There are many controversial subjects in the church today and Halloween is no exception. The debate however appears to be more on the issues concerning the origins of Halloween, rather than the actions or methods of celebration. Halloween is an annual event in this nation where people dress up as witches, ghosts, monsters and other demonic characters, which (no pun intended) haunt the streets of our cities under cover of darkness. Halloween night is well known to all as a night of vandalism, violence, and mischief. As Christians we are called to glorify God in all we do! How then as Christians do we embrace such activities? Who receives glory and honor on Halloween? Does our Lord and savior Jesus Christ; or does Satan?
Isaiah 14:12-I5 tell of Satan's fall from heaven, and includes the “I wills.” This is a well-known section of scripture, which clearly demonstrates Satan's desire and intent to receive the praises of men, to make himself as God. I'll ask you again, who receives glory and honor and the praises of men on Halloween night?
I think it's no coincidence that Halloween today and its origin have the same key ingredient, that ingredient is compromise.
The history or origin of Halloween predates Christianity. It goes back to Celtic Ireland, Scotland, and Wales, and their ancient pagan beliefs. The Celts believed that as the harvest season ended and winter started, that spirits of the dead left the woods and fields and came into town seeking persons to possess or places to haunt.
The people would take several basic avenues of defense, they would darken their homes to make them unappealing and even put some sort of treat out on the step to appease the spirits. Or they would wear some horrifying costume and walk the streets in hopes of warding off the evil spirits. Often bon fires would be set and maintained by druid priests, and sacrifices of both animal and human would be offered for protection. These sacrifices are often an area of debate, however it is well documented that druid and Celtic witchcraft often involved human and animal sacrifice.
In 43 AD the Romans conquered these Celtic lands and soon mixed and mingled their beliefs and customs with that of the Celtics. When the Romans adopted Christianity as the state religion, the Catholic Church rapidly spread throughout Europe and the British Isles. The church converted the Celts but had great difficulty bringing an end to their customs and festivals. So the Catholic Church, under the direction of Pope Boniface IV decided to make a compromise. They replaced this old harvest festival with a new one called "All Saints Day," on November 1st. The problem was the Celts continued to celebrate the harvest festival as they always did, and by the 1500's you could no longer distinguish between the two. All Saints Day had become All Hallows Day, and Hallows Eve became Halloween.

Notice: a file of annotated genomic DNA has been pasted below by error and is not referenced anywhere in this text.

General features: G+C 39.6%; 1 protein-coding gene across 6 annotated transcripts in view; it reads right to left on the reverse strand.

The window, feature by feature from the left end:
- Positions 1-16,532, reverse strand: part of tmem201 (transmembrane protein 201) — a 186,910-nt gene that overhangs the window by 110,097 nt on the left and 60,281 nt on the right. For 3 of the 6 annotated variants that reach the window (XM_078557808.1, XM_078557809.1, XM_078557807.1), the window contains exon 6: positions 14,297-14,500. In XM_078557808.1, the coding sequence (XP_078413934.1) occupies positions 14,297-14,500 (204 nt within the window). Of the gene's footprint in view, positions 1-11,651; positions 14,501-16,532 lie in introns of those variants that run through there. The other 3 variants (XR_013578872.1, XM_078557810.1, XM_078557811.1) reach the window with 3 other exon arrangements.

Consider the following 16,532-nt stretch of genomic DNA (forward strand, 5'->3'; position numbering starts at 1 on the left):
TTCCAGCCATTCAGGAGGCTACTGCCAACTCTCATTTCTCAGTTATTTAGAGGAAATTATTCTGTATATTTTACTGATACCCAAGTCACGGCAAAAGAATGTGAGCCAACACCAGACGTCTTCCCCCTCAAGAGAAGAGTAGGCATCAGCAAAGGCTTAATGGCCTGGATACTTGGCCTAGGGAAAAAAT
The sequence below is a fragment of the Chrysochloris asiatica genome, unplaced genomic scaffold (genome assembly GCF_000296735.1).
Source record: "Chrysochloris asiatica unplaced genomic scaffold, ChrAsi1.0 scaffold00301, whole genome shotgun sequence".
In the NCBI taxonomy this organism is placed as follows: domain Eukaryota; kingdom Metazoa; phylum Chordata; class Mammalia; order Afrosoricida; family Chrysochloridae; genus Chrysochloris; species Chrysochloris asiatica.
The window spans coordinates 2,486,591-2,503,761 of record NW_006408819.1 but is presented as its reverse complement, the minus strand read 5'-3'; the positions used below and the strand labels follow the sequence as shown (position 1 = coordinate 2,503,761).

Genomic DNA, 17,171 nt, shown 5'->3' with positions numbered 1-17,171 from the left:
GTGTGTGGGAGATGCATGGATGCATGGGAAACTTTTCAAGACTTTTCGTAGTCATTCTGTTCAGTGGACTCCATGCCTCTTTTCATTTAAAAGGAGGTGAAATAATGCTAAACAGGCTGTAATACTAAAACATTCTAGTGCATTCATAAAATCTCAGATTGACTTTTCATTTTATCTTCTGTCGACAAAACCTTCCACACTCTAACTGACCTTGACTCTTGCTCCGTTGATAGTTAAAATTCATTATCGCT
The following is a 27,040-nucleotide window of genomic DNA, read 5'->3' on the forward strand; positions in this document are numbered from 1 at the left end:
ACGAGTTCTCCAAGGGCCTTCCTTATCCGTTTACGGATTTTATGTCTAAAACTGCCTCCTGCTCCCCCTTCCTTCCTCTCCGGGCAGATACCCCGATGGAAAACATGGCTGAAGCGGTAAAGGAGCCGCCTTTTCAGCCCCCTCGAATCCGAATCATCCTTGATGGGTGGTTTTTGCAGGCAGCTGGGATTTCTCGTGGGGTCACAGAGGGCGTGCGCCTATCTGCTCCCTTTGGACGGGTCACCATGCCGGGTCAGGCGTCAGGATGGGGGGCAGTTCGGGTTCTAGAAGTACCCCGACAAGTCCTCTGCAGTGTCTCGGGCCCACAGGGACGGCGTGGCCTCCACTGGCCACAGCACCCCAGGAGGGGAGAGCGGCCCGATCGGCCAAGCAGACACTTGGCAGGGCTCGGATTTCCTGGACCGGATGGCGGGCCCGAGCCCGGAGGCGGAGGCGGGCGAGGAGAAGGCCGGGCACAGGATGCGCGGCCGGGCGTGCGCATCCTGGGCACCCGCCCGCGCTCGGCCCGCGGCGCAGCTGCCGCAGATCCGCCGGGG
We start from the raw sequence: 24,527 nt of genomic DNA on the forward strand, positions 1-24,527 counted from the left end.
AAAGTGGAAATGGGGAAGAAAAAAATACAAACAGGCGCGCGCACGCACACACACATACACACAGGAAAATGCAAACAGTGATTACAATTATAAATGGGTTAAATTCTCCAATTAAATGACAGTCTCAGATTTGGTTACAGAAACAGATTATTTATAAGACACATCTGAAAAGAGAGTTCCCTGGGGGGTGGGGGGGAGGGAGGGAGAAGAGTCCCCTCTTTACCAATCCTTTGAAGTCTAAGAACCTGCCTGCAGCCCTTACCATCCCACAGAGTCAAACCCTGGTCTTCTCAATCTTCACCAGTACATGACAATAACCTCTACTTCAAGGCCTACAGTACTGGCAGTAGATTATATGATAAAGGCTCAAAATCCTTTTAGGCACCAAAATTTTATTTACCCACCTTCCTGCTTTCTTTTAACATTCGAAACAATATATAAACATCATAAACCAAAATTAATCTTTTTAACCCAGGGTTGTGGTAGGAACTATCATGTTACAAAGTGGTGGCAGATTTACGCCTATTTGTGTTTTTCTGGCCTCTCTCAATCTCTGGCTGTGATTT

Halloween was brought to America by Irish immigrants in the early to mid-1800's. In 1921 Anoka, Minnesota celebrated the first city-wide Halloween festival. New York started celebrations in 1923 and Los Angeles in 1925. We now celebrate it as a nation, with literally millions of dollars spent annually to glorify Satan, death, and hell. The devil has done an excellent job in recent years desensitizing our culture, this nation, and the church to all kinds of witchcraft and occult practices.
The origins of Halloween are tied to pagan festivals at the transition of nature and seasons. Oddly enough, that's some of the same terminology and reasoning used by modem day witches and Wiccan’s. Halloween is a holy day, or actually an un-holy day for these people who practice witchcraft and sorcery. I believe it's no coincidence that witch covens across this nation seek power from Satan on this most un-holy day.
I truly believe the many and varied reports that Satan is worshiped on Halloween through rites, rituals, and ceremonies with every kind of debauchery, including animal and human sacrifices, orgies, child molestation and every other kind of despicable act. I believe all Christians should not only refrain from involving themselves with Halloween activities but they should help educate others in doing the same!
I also would encourage the church not to compromise and have costume events at churches, but instead educate our young people. We can have an alternative event, but have a truly Christian event. It's time the church "Come out from among them and be separate."
By Dr. William Sudduth, (Used with permission)